Cardiovascular disease (CVD) was linked to an estimated 17.7 million deaths in 2015 and remains the world’s overall leading cause of death globally.1 Despite the widespread use of prescribed cholesterol-lowering drugs (e.g. statins) and significant advances in interventional surgeries, CVD-linked mortality and cardiovascular incidents remain a significant health problem.
With public trust in statins at an all-time low, many have suggested now is the time for us to rethink our approach towards managing and treating CVD.2 Perhaps the answer lies in harnessing a new emergent power in medicine – omics technologies.
Chronic diseases such as CVD are a considerable burden on healthcare resources. Heart disease and stroke treatments in the US alone are thought to cost approximately $1 billion daily.3 By developing more effective intervention strategies and diagnostic techniques, it will soon be possible for clinicians to predict and prevent CVD before it develops.
Predictive medicine has the potential to transform global healthcare and dramatically lower the number of cardiovascular incidents that occur. Spearheading this mission are cardiologists and lipidologists, working to unravel the complex molecular interactions that are the underlying causes of heart disease.
CVD is an umbrella term for a wide range of conditions with varying symptoms. The general medical consensus is that CVD is caused by the interaction of two conditions; thrombosis, proposed by Dr. James Bryan Herrick as part of his landmark discovery of myocardial infractions (heart attacks), and atherosclerosis. Thrombosis is the process of blood clots forming inside blood vessels as a response to injury. Atherosclerosis, on the other hand, is characterized by atheroma plaques (fatty deposits and scar tissue) developing in the lining of artery walls, causing them to narrow and harden.4 It’s thought that the majority of coronary heart disease (CHD) cases are caused by atherosclerosis developing into a thrombosis, resulting in a heart attack.5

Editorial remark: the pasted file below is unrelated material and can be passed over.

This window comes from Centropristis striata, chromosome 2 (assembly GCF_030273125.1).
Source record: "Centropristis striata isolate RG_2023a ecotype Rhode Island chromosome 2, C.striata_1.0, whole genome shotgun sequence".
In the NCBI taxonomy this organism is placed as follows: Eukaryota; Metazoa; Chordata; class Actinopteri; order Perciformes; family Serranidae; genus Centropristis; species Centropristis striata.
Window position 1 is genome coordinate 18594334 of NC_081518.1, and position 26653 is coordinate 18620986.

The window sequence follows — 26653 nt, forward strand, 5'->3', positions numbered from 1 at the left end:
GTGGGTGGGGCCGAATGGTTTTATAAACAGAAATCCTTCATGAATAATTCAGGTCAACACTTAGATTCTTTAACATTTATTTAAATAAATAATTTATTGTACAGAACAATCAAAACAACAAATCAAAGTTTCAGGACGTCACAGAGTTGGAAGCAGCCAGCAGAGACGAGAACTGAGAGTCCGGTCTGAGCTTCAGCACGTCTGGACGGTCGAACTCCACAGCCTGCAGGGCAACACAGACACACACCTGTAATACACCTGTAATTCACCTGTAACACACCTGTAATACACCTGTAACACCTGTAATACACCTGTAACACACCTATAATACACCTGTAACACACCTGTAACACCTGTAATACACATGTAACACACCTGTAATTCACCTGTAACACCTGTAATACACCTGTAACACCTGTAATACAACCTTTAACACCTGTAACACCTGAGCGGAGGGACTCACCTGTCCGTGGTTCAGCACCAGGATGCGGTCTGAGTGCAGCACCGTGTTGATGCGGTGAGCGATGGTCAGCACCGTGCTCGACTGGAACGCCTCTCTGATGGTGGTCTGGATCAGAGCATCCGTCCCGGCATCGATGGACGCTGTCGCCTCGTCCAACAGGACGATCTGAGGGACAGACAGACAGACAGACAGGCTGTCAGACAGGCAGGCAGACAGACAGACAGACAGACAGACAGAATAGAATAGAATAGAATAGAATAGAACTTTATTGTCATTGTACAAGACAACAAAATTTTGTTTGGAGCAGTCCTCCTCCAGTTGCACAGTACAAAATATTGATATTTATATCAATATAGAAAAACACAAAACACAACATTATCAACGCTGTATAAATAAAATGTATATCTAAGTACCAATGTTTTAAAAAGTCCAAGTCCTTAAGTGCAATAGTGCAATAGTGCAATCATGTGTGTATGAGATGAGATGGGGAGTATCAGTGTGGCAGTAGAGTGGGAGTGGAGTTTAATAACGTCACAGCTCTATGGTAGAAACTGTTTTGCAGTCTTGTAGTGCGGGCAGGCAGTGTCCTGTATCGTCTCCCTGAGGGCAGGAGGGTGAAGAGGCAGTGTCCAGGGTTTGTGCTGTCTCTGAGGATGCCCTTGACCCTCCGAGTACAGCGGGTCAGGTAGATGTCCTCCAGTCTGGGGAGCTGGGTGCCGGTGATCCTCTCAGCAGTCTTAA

Lipid imbalance (dyslipidemia) has been singled out as the primary cause of atherosclerosis. Whereas statins, a group of cholesterol-lowering drugs, are an effective preventative treatment for patients either diagnosed with a CVD-related condition or identified as belonging to a high-risk group.
The basic concept of how lipid imbalance causes atherosclerosis, states that increased levels of low-density lipoproteins (LDL) act to increase the probability of cholesterol (transported by LDLs) becoming embedded in the arterial wall. Accumulated LDLs undergoes chemical modification, leading to a cascade of cellular and inflammatory effects that result in white blood cells taking up modified lipids to form characteristic atheroma plaques.
It has been suggested that High-density lipoproteins (HDL) may lower the atherogenic potential of LDLs (i.e. how likely they are to cause atherosclerosis), and are often dubbed “good cholesterol” in the media; although this is a poor definition for a number of reasons (e.g. HDLs transport cholesterol and are not technically cholesterol themselves).6